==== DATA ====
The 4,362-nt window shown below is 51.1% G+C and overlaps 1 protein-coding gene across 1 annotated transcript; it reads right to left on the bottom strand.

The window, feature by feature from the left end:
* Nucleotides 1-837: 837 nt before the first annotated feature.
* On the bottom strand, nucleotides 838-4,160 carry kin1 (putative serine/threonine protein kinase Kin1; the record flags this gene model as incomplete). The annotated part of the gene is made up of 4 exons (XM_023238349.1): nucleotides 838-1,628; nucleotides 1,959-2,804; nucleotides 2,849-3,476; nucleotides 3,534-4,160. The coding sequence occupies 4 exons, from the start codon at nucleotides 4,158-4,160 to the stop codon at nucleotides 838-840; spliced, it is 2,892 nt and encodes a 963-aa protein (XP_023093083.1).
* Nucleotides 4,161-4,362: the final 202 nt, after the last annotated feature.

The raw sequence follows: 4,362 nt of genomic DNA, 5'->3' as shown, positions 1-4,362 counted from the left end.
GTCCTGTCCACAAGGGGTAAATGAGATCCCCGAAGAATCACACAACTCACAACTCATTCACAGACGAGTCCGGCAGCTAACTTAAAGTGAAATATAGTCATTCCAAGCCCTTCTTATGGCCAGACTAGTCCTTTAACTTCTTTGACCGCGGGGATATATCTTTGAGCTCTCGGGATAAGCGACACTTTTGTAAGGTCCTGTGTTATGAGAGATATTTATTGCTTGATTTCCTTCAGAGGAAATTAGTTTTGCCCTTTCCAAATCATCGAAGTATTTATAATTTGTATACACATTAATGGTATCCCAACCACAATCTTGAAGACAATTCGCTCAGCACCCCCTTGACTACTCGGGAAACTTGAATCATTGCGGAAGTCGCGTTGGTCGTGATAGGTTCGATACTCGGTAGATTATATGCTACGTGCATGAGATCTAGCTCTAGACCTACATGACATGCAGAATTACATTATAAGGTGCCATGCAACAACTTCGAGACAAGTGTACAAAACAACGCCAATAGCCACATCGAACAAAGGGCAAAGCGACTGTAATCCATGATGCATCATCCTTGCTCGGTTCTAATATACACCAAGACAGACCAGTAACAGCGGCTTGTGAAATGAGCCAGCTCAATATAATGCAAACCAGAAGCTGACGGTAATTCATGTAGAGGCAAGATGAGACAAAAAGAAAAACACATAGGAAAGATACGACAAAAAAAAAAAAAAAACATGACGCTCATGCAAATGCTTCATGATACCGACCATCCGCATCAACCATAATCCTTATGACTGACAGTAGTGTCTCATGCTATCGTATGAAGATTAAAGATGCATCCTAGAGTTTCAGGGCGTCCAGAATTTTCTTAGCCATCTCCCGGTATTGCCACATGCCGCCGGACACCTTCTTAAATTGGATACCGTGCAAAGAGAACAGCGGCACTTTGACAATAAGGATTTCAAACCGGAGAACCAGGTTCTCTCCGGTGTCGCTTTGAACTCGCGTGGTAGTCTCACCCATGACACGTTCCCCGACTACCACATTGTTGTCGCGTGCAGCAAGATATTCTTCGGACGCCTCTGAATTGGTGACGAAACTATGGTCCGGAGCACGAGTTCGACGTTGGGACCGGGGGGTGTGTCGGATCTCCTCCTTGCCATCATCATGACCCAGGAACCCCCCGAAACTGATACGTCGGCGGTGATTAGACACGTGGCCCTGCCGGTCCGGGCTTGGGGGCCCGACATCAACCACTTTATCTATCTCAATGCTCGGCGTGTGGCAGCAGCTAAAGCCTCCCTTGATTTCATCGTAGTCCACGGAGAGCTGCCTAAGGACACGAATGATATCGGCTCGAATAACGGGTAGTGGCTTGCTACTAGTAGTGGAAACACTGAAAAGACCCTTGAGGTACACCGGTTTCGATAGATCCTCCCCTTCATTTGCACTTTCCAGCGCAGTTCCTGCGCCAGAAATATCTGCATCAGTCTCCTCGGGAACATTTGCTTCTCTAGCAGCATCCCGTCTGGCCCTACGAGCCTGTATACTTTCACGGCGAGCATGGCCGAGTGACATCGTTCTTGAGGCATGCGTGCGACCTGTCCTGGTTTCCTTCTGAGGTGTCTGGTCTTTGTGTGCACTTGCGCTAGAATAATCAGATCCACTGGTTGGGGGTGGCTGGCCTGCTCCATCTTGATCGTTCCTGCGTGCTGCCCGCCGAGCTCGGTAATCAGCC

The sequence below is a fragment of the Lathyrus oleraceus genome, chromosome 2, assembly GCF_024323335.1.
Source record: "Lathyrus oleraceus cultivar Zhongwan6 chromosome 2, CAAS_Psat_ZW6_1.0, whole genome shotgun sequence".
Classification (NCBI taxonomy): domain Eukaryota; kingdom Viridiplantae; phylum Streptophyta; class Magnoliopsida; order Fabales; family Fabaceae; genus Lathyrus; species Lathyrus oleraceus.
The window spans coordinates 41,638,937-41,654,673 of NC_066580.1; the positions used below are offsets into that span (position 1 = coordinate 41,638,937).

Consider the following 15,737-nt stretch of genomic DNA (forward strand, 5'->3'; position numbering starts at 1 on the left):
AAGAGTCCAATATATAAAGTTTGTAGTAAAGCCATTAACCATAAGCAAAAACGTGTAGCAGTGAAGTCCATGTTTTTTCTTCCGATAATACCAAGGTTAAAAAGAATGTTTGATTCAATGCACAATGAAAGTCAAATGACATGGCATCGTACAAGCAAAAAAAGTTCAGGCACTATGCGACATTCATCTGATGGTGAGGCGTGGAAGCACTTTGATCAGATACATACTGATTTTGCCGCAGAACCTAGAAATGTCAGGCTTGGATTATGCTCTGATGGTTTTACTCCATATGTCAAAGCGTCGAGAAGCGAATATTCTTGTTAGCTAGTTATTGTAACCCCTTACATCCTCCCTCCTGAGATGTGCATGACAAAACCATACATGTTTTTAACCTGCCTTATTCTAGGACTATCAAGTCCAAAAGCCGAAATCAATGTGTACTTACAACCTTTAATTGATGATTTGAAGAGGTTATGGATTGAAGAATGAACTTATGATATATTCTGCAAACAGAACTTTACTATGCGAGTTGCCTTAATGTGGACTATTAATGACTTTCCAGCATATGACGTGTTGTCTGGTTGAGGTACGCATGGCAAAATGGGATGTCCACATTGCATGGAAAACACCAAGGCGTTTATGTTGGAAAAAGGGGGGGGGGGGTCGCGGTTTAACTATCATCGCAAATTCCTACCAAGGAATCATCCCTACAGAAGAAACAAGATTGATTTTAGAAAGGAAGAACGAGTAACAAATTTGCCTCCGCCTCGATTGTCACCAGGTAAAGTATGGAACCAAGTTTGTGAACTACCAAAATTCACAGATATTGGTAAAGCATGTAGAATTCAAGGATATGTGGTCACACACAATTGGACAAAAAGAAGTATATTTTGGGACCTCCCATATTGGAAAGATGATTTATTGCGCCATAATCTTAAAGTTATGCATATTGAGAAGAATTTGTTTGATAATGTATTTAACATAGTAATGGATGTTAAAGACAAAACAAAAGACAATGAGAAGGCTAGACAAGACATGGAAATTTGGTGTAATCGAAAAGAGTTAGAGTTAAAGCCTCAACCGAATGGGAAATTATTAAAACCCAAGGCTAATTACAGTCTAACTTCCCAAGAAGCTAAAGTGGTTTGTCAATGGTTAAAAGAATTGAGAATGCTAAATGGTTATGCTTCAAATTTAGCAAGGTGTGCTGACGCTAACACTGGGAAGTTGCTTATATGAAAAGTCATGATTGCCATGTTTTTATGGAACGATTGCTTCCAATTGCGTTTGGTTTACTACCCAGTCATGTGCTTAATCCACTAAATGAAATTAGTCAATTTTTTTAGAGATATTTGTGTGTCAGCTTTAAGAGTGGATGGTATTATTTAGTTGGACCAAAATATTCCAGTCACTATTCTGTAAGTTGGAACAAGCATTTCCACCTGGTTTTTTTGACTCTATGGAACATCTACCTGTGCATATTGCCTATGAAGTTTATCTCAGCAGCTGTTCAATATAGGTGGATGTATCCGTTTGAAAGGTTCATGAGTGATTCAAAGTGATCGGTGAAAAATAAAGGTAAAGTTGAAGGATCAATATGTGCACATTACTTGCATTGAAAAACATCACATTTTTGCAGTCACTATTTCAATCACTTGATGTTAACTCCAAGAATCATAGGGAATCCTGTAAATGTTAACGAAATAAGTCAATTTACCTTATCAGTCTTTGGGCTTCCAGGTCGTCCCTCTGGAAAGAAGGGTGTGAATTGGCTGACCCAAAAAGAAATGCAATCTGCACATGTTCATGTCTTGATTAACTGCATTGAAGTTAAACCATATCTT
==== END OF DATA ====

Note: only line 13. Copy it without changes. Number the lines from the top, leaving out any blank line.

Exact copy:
AAGAGTCCAATATATAAAGTTTGTAGTAAAGCCATTAACCATAAGCAAAAACGTGTAGCAGTGAAGTCCATGTTTTTTCTTCCGATAATACCAAGGTTAAAAAGAATGTTTGATTCAATGCACAATGAAAGTCAAATGACATGGCATCGTACAAGCAAAAAAAGTTCAGGCACTATGCGACATTCATCTGATGGTGAGGCGTGGAAGCACTTTGATCAGATACATACTGATTTTGCCGCAGAACCTAGAAATGTCAGGCTTGGATTATGCTCTGATGGTTTTACTCCATATGTCAAAGCGTCGAGAAGCGAATATTCTTGTTAGCTAGTTATTGTAACCCCTTACATCCTCCCTCCTGAGATGTGCATGACAAAACCATACATGTTTTTAACCTGCCTTATTCTAGGACTATCAAGTCCAAAAGCCGAAATCAATGTGTACTTACAACCTTTAATTGATGATTTGAAGAGGTTATGGATTGAAGAATGAACTTATGATATATTCTGCAAACAGAACTTTACTATGCGAGTTGCCTTAATGTGGACTATTAATGACTTTCCAGCATATGACGTGTTGTCTGGTTGAGGTACGCATGGCAAAATGGGATGTCCACATTGCATGGAAAACACCAAGGCGTTTATGTTGGAAAAAGGGGGGGGGGGGTCGCGGTTTAACTATCATCGCAAATTCCTACCAAGGAATCATCCCTACAGAAGAAACAAGATTGATTTTAGAAAGGAAGAACGAGTAACAAATTTGCCTCCGCCTCGATTGTCACCAGGTAAAGTATGGAACCAAGTTTGTGAACTACCAAAATTCACAGATATTGGTAAAGCATGTAGAATTCAAGGATATGTGGTCACACACAATTGGACAAAAAGAAGTATATTTTGGGACCTCCCATATTGGAAAGATGATTTATTGCGCCATAATCTTAAAGTTATGCATATTGAGAAGAATTTGTTTGATAATGTATTTAACATAGTAATGGATGTTAAAGACAAAACAAAAGACAATGAGAAGGCTAGACAAGACATGGAAATTTGGTGTAATCGAAAAGAGTTAGAGTTAAAGCCTCAACCGAATGGGAAATTATTAAAACCCAAGGCTAATTACAGTCTAACTTCCCAAGAAGCTAAAGTGGTTTGTCAATGGTTAAAAGAATTGAGAATGCTAAATGGTTATGCTTCAAATTTAGCAAGGTGTGCTGACGCTAACACTGGGAAGTTGCTTATATGAAAAGTCATGATTGCCATGTTTTTATGGAACGATTGCTTCCAATTGCGTTTGGTTTACTACCCAGTCATGTGCTTAATCCACTAAATGAAATTAGTCAATTTTTTTAGAGATATTTGTGTGTCAGCTTTAAGAGTGGATGGTATTATTTAGTTGGACCAAAATATTCCAGTCACTATTCTGTAAGTTGGAACAAGCATTTCCACCTGGTTTTTTTGACTCTATGGAACATCTACCTGTGCATATTGCCTATGAAGTTTATCTCAGCAGCTGTTCAATATAGGTGGATGTATCCGTTTGAAAGGTTCATGAGTGATTCAAAGTGATCGGTGAAAAATAAAGGTAAAGTTGAAGGATCAATATGTGCACATTACTTGCATTGAAAAACATCACATTTTTGCAGTCACTATTTCAATCACTTGATGTTAACTCCAAGAATCATAGGGAATCCTGTAAATGTTAACGAAATAAGTCAATTTACCTTATCAGTCTTTGGGCTTCCAGGTCGTCCCTCTGGAAAGAAGGGTGTGAATTGGCTGACCCAAAAAGAAATGCAATCTGCACATGTTCATGTCTTGATTAACTGCATTGAAGTTAAACCATATCTT